In the case of battery replacement in an emergency light, it is important to insure that the same battery voltage, as well as the same battery type is installed. Too high a voltage will blow the lamps, while too low a voltage will cause the lamps to be dim. Additionally, if the battery voltage and circuit card voltage are not the same, the battery will not charge properly.

Batteries are just about the most important component of an emergency light fixture besides the light itself. Safely secured inside the unit, it is the power source for the emergency light when house power is cut off, giving occupants sufficient illumination to find their way to the closest exit points.

Before replacing the battery of an emergency light, make sure to first note the type, voltage and amperage of the old battery. The standard internal power source for most lights is sealed lead acid and Nickel Cadmium, with very few exceptions. Sealed lead acid batteries have been in use for the past 30 years, though Nickel Cadmium batteries are fast replacing lead because of their longer lifespan and compact size.

6 volt 4.5 amp Emergency Light Battery - Sealed Lead Acid

Emergency Light Batteries come in a variety of shapes and sizes. The 6 volt 4.5 amp sealed lead acid battery is one of the most common models found in emergency light fixtures. It is affordably priced and can ship today.

We carry all different shapes, sizes, and models of emergency light batteries and are happy to answer any related questions you might have. Call us today to place an order or to learn more about our battery selection. You can also email our battery specialists for information and to request a quote or invoice.

Without the right battery installed, emergency lights will not function correctly in a dangerous situation like a fire, earthquake or other scenarios when building AC power is lost. OSHA (Occupational Safety and Health Administration) guidelines require scheduled preventative maintenance to insure the units will work during a power outage.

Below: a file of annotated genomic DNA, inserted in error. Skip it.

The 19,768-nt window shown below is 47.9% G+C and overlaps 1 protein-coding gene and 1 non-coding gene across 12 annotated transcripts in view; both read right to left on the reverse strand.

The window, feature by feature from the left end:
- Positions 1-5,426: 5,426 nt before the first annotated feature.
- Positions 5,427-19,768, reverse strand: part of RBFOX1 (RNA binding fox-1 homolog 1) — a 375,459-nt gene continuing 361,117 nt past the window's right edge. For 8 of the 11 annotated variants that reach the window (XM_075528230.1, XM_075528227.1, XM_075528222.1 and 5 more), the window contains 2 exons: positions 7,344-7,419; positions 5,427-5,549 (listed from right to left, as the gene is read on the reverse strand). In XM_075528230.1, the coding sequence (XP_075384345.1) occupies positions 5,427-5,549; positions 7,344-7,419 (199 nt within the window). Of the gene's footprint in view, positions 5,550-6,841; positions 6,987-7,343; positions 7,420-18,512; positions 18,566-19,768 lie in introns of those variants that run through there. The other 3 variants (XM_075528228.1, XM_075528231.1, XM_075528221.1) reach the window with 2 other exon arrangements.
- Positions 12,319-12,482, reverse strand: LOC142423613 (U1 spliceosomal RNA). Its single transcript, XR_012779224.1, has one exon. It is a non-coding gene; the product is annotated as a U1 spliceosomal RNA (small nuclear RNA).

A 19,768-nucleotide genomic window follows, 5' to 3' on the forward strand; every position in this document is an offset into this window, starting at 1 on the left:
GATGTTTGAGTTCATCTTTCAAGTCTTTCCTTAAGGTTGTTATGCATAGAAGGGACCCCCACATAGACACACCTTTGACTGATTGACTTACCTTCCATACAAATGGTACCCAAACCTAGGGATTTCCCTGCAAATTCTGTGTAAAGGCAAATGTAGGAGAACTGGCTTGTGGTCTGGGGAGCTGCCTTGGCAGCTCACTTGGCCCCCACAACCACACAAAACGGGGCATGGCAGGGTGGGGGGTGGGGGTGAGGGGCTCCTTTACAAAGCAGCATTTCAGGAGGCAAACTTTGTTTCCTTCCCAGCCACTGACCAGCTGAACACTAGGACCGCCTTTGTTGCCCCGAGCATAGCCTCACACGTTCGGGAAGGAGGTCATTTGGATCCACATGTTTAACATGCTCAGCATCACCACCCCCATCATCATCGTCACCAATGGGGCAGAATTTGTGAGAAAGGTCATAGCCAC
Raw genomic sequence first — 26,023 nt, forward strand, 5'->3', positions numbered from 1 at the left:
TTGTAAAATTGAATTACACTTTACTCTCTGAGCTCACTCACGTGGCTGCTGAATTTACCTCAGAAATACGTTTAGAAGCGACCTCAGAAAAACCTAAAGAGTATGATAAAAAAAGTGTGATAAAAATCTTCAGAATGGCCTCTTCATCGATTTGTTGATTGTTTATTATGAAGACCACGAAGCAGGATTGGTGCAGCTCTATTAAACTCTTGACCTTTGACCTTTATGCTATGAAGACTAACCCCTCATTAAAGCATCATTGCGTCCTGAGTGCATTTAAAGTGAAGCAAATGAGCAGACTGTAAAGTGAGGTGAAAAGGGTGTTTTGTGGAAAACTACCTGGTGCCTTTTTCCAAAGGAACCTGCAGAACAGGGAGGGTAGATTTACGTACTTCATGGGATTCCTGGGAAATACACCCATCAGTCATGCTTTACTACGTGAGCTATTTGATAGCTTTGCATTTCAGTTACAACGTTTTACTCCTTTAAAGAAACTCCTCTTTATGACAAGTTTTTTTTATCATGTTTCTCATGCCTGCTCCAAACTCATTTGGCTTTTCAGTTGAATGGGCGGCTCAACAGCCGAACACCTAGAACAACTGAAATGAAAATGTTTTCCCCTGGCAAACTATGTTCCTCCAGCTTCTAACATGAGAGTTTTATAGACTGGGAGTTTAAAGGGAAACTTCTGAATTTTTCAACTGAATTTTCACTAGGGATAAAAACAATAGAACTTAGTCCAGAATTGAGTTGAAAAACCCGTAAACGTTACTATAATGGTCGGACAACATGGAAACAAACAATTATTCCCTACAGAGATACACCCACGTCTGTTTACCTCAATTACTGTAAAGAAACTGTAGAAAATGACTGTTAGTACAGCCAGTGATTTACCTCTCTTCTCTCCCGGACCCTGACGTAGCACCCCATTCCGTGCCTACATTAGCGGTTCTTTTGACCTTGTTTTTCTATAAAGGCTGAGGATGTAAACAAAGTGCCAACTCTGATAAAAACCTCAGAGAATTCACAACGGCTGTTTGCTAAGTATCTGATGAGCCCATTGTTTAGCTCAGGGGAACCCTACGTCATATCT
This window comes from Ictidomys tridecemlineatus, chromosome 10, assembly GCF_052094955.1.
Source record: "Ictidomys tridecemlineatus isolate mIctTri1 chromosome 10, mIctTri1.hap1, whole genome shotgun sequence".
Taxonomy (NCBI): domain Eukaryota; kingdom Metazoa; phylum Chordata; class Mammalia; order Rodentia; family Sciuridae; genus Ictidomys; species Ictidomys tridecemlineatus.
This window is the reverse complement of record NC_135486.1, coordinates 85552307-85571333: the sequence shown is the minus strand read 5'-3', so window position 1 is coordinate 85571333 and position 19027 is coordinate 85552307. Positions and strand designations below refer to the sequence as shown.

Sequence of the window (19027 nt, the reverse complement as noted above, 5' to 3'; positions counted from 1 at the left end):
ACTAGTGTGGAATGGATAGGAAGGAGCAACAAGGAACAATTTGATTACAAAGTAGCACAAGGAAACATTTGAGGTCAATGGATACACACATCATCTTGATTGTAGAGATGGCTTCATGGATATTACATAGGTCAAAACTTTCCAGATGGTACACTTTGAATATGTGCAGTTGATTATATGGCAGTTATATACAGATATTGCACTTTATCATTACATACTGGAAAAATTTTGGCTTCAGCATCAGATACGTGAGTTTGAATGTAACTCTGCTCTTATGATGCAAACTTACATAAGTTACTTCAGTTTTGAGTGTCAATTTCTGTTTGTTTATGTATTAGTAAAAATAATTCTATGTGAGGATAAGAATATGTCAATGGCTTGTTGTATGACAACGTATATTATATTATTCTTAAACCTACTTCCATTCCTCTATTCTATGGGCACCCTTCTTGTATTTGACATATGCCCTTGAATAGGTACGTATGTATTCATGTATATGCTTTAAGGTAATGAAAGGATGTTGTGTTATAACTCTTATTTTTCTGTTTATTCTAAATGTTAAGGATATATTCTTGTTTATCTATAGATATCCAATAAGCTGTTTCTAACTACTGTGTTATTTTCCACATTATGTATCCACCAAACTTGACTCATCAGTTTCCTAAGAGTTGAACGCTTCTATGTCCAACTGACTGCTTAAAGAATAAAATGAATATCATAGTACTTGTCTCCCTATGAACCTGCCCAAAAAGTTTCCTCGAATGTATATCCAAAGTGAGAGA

Emergency Light Batteries:

  • Power lamp heads during an emergency
  • Must last for at least 90 minutes
  • Affordable and easy to replace
  • Available in different voltages and amperages
  • Tested monthly and annually per OSHA regulations

Battery test buttons come standard on all emergency lights. By pressing the test button, the emergency light unit switches from AC power to emergency battery power, allowing you to clearly see the remaining charge.

UL 924 Listed Emergency Lights and Exit Signs

A fully charged battery in good condition should power an emergency light for at least 90 minutes as mandated by UL (Underwriters Laboratories). If the battery cannot last for 90 minutes, it must be replaced. The UL 924 Listing is only featured on batteries that meet or exceed UL's rigorous testing procedures.

Many of today's emergency light fixtures come with a self-testing option that allows the unit to run monthly and yearly checks automatically, reducing the need for maintenance and improving the efficiency of a buildings emergency lighting system.

Replacing them is also a very important thing to know how to do...

So When Should I Replace an Emergency Light Battery?

Per OSHA guidelines emergency light owners should perform regular scheduled maintenance at monthly and annual intervals. If either the 90-second or 90-minute emergency readiness tests prove unsatisfactory (i.e. the lamps don't light up) replacing your emergency light batteries may be required.